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in Motor / Travel

How we rented two motorcycles in Kampala, Uganda

How to get two motorcycles in a country we didn’t know? We had no idea… For a long time we thought about going back to India for the winter, but then we came across some amazing photos of Uganda and a new idea was born. Africa we had not been before and felt like a new adventure. We bought tickets to Uganda and two weeks later we were in the plane with two helmets and some motorgear. 

During the first week we tried to get an idea of what Kampala had to offer. On the internet we searched for motorbike shops and we went there. By some asking around, we got some tips here and there. Someone from our guesthouse suddenly came up with a souped-up Honda XL 250 from 1986. A good option, but we needed two bikes. On the internet we found a rental company with all sorts of different motorcycles for rent, some of them looked promising, but we found it quite expensive. Despite Kampala being overrun by taxi motorbikes (called Boda’s) from 100 to 125cc there was little supply of what seemed suitable for us. After going around Kampala the first week it seemed that dirt bikes of round 250cc would be the best option for a two months road-trip.

On the other hand, Dan was particularly worried if he would ever see his bikes back again, especially because a woman would ride on one of them. ‘Can she drive?’ he wondered aloud with a very concerned look on his face.

Through a Dutch friend we received a telephone number of a travel agency in Kampala. The friendly guy named Eddy wanted to help us. He took us to the motorcycle district of Kampala, Ndeeba. In Kampala, most branches seem to have their own neighborhood, and so do the motorcycles. The place is a chaos of shops and garages, situated along a dusty main road. Our new friend knew one of the garage holders by the name of Dan. After a chat with Dan he would go and search for motorbikes that would suit a two-month tour. We had to come back Sunday, but it had to be before 15:00, because he wanted to watch the game of his favorite premier league club, Chelsea.

Buying or renting?

This time we found renting the better option. With two months in prospect, we thought that renting would be quicker and easier. No hassle with arranging the purchase and what possibly comes with the deal buying something in Africa. On the other hand, renting can be and would probably be a lot more expensive than buying. If we had had more time and no fixed return date, buying would certainly have been an option that we had considered. For now, we didn’t t feel like arranging a transfer and insurance ourselves, and then we would also have to sell the bikes on return.

We bought tickets to Uganda and two weeks later we were in the plane with two helmets and some motorgear. How would we get two motorcycles in a country we didn’t know? We had no idea.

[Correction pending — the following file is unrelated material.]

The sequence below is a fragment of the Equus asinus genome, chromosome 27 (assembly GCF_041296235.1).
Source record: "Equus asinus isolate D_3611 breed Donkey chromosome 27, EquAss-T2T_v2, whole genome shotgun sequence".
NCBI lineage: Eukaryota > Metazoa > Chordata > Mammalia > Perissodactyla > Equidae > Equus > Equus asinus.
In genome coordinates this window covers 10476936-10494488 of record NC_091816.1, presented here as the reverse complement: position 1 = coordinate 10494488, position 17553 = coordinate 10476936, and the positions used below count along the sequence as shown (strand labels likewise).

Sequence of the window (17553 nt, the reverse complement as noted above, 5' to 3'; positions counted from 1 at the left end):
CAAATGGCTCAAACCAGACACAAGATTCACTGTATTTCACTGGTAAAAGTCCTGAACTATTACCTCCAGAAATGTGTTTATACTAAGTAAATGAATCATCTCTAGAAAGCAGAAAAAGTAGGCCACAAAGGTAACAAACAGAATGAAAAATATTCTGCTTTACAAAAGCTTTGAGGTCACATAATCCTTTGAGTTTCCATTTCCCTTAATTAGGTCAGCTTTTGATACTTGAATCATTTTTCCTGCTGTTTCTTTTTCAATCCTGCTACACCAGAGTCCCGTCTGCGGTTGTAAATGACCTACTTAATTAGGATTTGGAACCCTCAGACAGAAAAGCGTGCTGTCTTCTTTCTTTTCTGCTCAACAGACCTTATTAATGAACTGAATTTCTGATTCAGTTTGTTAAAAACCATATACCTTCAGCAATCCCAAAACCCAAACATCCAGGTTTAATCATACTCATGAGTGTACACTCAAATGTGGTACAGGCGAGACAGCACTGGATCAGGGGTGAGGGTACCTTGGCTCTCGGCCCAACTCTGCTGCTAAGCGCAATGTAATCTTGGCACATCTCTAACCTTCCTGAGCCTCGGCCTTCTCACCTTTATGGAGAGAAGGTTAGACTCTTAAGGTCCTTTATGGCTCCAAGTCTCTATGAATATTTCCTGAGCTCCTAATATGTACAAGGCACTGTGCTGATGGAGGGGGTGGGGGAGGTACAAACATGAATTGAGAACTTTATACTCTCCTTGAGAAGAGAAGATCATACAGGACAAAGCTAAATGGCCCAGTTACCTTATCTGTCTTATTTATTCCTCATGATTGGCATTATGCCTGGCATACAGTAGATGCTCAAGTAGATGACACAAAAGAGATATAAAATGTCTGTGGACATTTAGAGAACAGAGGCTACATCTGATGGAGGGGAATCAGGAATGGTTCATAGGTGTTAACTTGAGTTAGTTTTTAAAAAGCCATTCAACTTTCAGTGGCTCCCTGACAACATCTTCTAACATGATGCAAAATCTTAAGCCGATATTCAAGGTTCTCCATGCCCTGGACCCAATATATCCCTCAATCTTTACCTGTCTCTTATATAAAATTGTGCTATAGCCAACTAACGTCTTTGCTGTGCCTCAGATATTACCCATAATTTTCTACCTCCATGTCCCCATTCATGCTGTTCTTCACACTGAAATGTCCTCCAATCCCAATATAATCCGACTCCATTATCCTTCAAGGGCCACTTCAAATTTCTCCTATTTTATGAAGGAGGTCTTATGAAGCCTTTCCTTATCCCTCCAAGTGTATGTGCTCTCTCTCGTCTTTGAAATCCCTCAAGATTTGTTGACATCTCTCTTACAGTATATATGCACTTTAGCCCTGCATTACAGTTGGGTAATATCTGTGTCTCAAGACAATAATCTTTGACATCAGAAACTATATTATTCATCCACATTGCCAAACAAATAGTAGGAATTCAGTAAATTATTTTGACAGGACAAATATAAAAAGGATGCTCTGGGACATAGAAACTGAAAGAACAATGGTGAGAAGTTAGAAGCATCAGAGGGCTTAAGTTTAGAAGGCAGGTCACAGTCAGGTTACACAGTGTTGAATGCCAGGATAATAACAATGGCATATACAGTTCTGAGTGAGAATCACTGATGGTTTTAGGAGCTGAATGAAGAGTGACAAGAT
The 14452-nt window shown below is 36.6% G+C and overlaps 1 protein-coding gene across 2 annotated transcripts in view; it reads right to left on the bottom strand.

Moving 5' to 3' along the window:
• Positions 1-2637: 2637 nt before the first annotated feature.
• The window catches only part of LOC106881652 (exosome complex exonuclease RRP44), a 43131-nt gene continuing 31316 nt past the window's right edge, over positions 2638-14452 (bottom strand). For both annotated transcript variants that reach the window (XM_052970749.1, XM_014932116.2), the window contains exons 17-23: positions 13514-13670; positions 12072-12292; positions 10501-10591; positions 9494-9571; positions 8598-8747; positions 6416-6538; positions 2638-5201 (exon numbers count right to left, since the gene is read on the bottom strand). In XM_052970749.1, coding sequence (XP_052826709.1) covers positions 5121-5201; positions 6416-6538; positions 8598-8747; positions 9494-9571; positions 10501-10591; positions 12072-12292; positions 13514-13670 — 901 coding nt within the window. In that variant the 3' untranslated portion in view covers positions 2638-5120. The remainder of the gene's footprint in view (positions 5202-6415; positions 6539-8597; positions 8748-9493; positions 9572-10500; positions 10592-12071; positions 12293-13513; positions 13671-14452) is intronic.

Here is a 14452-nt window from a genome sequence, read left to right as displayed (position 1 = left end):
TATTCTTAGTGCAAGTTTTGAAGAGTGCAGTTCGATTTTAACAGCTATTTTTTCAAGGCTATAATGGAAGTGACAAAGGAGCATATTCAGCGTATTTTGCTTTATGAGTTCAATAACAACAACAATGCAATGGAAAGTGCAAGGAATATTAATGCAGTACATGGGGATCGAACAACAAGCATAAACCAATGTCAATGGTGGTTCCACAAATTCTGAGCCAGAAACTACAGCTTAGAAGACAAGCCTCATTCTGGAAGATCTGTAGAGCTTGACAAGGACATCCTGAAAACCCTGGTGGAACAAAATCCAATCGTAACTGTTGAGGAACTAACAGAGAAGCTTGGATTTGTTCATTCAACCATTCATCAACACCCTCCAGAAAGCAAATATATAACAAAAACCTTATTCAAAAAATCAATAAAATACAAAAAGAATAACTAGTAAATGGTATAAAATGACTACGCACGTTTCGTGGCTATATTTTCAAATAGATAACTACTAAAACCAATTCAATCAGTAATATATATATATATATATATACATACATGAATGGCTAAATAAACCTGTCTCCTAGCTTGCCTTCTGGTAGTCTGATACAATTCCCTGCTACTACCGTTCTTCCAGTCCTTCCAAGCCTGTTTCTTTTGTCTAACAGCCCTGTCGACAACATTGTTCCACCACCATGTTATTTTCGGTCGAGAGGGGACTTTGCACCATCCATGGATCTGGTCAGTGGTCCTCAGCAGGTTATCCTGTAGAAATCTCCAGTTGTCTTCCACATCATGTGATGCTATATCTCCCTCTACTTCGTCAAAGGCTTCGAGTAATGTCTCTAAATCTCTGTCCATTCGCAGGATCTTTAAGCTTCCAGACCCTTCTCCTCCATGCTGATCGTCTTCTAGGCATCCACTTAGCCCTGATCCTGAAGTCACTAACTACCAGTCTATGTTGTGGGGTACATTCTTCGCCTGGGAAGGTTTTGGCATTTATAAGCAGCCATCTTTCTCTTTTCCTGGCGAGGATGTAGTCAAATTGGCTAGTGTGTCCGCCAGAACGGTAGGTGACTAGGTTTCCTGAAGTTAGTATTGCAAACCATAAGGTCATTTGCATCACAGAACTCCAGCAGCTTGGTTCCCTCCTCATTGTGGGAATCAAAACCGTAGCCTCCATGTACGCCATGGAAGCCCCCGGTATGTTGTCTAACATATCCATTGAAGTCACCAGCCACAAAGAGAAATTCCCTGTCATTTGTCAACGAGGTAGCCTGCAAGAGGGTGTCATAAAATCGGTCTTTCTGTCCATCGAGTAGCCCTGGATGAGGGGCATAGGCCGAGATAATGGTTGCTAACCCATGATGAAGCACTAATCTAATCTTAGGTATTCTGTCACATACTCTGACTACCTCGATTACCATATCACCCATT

On Sunday we were fashionably late back at Dan’s place. We quickly had to watch the dirt bike he had arranged so that he could go and see the soccer game. The bike was some sort of a Honda XR 250, without battery, mirrors and with loose panels. After some fumbling with a battery I could still make a test drive and surprisingly, the motor did not seem that bad. But then again, we were looking for two motorbikes. Dan would look for the same kind of dirt bike, but a little lower so that Mandy could also get her feet to the ground. Two days later, Dan showed up at our hotel with a Yamaha Serow (XT 225). Perfect! He would also refurbish the XR the next day and arrange the insurance. After that we could do the paperwork.

Well, we wrote the ‘rental contract’ ourselves. Westerners (or something) that we are, we wanted to have some guarantees if those motorcycles would fall apart. There were two engines from the nineties in front of our nose of which at least one looked like it would break down any moment. On the other hand, Dan was particularly worried if he would ever see his bikes back again, especially because a woman would ride on one of them. ‘Can she drive?’ he wondered aloud with a very concerned look on his face. Anyway, we wrote a few lines on paper that had to go through as a contract, put our signatures and made copies of our IDs. Dan left a few inner tubes, spanners and pliers and that was it. We could discover Africa.

Ndeeba, the motorbike area

Despite Kampala being overrun by taxi motorbikes (called Boda’s) from 100 to 125cc there was little supply of what seemed suitable for us. After going around Kampala the first week it seemed that dirt bikes of round 250cc would be the best option for a two months road-trip.

Do you want to book in advance, or want to go with a group? You might want to check out these websites: